Online sales growth so far this holiday season is surpassing growth in sales at physical stores, according to First Data, which analyzed online and in-store payments from Oct. 31 through Monday.
Sales growth for stores is up 2 percent, while online sales rose 4.6 percent, according to First Data.
Painkiller politics: Effort to curb prescribing under fire
WASHINGTON (AP) — A bold federal effort to curb prescribing of painkillers may be faltering amid stiff resistance from drugmakers, industry-funded groups and, now, even other public health officials.
The Centers for Disease Control and Prevention was on track to finalize new prescribing guidelines for opioid painkillers in January. The guidelines — though not binding — would be the strongest government effort yet to reverse the rise in deadly overdoses tied to drugs like OxyContin, Vicodin and Percocet.
But this highly unusual move — the CDC rarely advises physicians on medications, a job formally assigned to the Food and Drug Administration — thrust the agency into the middle of a longstanding fight over the use of opioids, a powerful but highly addictive class of pain medications that rang up over $9 billion in sales last year, according to IMS Health.
China's counterfeiters aided by Western firms' weak response
An Associated Press investigation published last week uncovered systemic fraud in China's anti-counterfeiting industry. Major multinational companies, blind to problems on the ground, unwittingly paid investigators who themselves manufactured or sold counterfeit goods. In other cases, investigators colluded with the very counterfeiters they were supposed to expose.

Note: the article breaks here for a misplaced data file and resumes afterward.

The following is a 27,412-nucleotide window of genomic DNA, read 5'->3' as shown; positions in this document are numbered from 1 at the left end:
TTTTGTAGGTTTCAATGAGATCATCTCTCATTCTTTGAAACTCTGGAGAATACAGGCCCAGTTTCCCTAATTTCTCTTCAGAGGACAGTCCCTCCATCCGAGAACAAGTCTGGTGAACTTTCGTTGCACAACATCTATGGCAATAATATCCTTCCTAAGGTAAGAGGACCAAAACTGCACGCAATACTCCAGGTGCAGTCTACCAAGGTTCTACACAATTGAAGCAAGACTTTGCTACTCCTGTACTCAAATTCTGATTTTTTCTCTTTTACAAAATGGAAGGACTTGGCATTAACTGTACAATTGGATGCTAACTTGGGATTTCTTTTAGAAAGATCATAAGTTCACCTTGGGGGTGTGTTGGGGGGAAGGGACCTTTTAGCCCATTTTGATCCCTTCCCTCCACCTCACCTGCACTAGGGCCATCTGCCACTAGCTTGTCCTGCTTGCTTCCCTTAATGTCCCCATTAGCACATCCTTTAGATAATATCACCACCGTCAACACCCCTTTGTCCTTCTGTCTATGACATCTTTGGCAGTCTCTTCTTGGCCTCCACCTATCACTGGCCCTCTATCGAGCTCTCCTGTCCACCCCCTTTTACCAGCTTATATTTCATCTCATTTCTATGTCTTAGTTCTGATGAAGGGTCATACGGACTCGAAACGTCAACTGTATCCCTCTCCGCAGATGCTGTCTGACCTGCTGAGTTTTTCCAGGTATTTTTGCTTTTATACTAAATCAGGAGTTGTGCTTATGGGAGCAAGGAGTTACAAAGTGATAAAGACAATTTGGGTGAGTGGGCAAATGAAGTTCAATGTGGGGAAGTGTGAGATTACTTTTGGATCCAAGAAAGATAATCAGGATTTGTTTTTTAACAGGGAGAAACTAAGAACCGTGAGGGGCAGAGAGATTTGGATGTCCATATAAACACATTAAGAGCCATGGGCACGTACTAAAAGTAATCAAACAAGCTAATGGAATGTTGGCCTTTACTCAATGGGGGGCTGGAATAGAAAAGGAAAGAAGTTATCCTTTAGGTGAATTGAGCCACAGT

Fraud in the anti-counterfeiting industry goes well beyond luxury fashion goods, and has impacted products that can be dangerous — including auto parts, pharmaceuticals and critical electrical components, the AP found.
Western companies share the blame, because many have bought into a system that facilitates widespread fraud, according to more than a dozen lawyers, law enforcement officials and private investigators interviewed by the AP.
US stocks tumble on global worries; financial stocks skid
NEW YORK (AP) — Stocks plunged across all sectors in the heaviest trading of the year Friday as enthusiasm over a long-awaited increase in U.S. interest rates faded.
Several other negative factors combined to give the market its second big loss in a row, bringing the indexes lower for the week.
Bank stocks, which investors had bid up in hopes they would become more profitable as loan rates climbed, fell the most. Technology shares suffered more declines as a bad December got worse for Apple. The world's most valuable publicly traded company sank again, bringing its monthly loss to 10 percent.
Overseas, Japan's market sank after that country's central bank made changes to a stimulus program that fell short of what investors were hoping for. Another drop in energy prices sent oil stocks lower again, and worries about weak global growth weighed on shipping and other transportation companies.